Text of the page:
A View from Somewhere: Mapping 19th-Century Cholera Narratives
Author(s): Alanna Warner-Smith
Several scholars have explored the role of the empirical sciences in colonial contexts; far from a neutral study of the world, they were actively making and remaking material, social, and geographic boundaries. Cartography was part of these boundary-making practices, as the varying positions and views of actors engaging with the world are dissolved into the singular, authoritative view offered by the map.
Studying a cholera epidemic that moved through the Caribbean in the 1850s, I consider how archaeologists might employ mapping technologies while also keeping in view post-colonial and feminist concerns for positionality, scale, and the situated nature of knowledge. Through the use of ArcGIS and its time-enabled feature, I map the ways in which primary and secondary sources describing the experience of cholera and the disease’s movement spatialize the epidemic. More specifically, I probe the scale at which these varying narratives report the epidemic to determine whether it is understood as a broad, regional event or at the level of specific colonies or islands. In exploring these cholera narratives, I raise questions about the concept of the archaeological site, problems of scale, and the power (and limitations) of maps to represent "views from somewhere."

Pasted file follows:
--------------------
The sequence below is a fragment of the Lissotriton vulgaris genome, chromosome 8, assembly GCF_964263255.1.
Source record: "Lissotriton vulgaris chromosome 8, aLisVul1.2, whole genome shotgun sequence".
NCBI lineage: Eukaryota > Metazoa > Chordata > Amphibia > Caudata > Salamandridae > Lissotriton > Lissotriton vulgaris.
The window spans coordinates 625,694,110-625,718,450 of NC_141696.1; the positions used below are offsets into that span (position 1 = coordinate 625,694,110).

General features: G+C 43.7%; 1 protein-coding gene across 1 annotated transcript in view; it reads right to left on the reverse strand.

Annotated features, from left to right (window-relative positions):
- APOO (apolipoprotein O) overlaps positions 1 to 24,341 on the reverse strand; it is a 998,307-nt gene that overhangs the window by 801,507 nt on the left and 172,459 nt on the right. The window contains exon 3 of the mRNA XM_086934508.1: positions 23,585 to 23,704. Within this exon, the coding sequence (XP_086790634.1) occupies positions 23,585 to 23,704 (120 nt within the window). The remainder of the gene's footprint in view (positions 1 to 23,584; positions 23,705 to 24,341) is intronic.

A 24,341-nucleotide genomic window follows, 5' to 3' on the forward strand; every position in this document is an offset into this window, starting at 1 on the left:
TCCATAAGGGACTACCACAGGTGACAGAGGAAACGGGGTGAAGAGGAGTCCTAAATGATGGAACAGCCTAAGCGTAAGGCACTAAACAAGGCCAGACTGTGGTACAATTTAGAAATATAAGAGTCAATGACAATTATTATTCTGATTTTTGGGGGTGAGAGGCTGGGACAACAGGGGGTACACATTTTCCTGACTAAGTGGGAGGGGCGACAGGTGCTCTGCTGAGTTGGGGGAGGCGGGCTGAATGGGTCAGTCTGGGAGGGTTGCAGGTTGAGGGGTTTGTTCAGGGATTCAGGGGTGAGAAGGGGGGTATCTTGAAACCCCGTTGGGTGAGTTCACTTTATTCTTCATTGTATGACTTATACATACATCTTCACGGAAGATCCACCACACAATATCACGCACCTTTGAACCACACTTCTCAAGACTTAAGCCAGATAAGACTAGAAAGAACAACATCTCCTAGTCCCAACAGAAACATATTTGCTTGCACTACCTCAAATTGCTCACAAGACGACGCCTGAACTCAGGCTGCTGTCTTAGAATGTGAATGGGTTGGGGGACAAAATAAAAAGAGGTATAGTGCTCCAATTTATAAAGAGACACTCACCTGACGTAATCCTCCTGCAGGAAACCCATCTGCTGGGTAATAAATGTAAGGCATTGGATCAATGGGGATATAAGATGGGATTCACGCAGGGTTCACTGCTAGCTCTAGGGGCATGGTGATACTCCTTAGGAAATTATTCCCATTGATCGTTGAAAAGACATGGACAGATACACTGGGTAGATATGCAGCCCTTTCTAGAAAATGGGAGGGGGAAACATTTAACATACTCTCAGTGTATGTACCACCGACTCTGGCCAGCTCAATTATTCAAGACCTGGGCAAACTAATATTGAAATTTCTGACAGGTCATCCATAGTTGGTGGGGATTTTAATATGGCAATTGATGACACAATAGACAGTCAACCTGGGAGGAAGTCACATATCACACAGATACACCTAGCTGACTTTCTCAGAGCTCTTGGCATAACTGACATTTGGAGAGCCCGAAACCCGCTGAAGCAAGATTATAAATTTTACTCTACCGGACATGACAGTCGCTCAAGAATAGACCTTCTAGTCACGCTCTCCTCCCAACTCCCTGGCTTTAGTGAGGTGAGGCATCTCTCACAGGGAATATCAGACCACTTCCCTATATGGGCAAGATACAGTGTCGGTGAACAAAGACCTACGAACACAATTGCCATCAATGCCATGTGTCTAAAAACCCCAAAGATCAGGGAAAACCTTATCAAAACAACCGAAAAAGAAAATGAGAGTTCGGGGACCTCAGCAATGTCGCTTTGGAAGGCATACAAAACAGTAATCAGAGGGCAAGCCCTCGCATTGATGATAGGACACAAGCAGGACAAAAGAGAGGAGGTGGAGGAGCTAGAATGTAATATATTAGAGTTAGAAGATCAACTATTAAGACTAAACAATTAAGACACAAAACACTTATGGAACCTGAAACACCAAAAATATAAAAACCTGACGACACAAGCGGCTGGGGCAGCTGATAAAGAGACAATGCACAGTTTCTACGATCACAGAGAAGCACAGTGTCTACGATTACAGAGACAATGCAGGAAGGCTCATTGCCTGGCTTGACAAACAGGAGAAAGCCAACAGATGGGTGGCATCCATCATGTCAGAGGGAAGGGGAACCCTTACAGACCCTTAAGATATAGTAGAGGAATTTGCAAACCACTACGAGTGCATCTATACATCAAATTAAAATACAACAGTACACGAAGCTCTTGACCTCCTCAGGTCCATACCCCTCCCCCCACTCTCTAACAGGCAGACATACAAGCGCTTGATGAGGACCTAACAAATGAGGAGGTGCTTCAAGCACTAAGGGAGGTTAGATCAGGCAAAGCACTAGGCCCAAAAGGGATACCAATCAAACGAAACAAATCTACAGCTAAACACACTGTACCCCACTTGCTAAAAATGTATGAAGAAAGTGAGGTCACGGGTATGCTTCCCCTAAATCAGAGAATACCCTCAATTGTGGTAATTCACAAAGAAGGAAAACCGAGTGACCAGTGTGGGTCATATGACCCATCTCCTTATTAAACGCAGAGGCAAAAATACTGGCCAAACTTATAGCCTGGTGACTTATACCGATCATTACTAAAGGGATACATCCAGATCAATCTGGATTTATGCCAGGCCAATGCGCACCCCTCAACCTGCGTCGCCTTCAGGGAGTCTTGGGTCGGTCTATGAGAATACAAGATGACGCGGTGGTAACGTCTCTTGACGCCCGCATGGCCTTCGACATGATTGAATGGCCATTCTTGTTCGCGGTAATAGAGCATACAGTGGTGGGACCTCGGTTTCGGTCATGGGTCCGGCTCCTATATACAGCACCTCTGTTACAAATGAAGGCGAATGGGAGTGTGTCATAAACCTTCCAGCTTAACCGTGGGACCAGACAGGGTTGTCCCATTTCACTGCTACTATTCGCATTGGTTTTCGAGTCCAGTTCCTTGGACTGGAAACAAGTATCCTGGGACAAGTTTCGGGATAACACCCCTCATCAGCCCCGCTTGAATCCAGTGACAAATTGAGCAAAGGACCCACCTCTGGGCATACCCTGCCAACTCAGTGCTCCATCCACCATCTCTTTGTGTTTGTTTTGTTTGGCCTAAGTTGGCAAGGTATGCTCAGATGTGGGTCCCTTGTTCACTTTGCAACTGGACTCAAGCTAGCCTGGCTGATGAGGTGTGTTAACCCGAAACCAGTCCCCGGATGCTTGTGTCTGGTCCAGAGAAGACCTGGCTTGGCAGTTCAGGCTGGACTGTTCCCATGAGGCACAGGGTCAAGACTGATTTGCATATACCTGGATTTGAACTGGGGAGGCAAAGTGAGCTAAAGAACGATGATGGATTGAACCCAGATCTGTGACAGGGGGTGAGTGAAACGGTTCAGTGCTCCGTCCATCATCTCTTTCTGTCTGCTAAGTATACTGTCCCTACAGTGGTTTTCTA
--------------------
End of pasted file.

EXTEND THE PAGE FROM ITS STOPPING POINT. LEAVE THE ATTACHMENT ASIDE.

Cite this Record
A View from Somewhere: Mapping 19th-Century Cholera Narratives. Alanna Warner-Smith. Presented at The 81st Annual Meeting of the Society for American Archaeology, Vancouver, British Columbia. 2017 ( tDAR id: 430875)
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min long: -90.747; min lat: 3.25 ; max long: -48.999; max lat: 27.683 ;
Abstract Id(s): 14660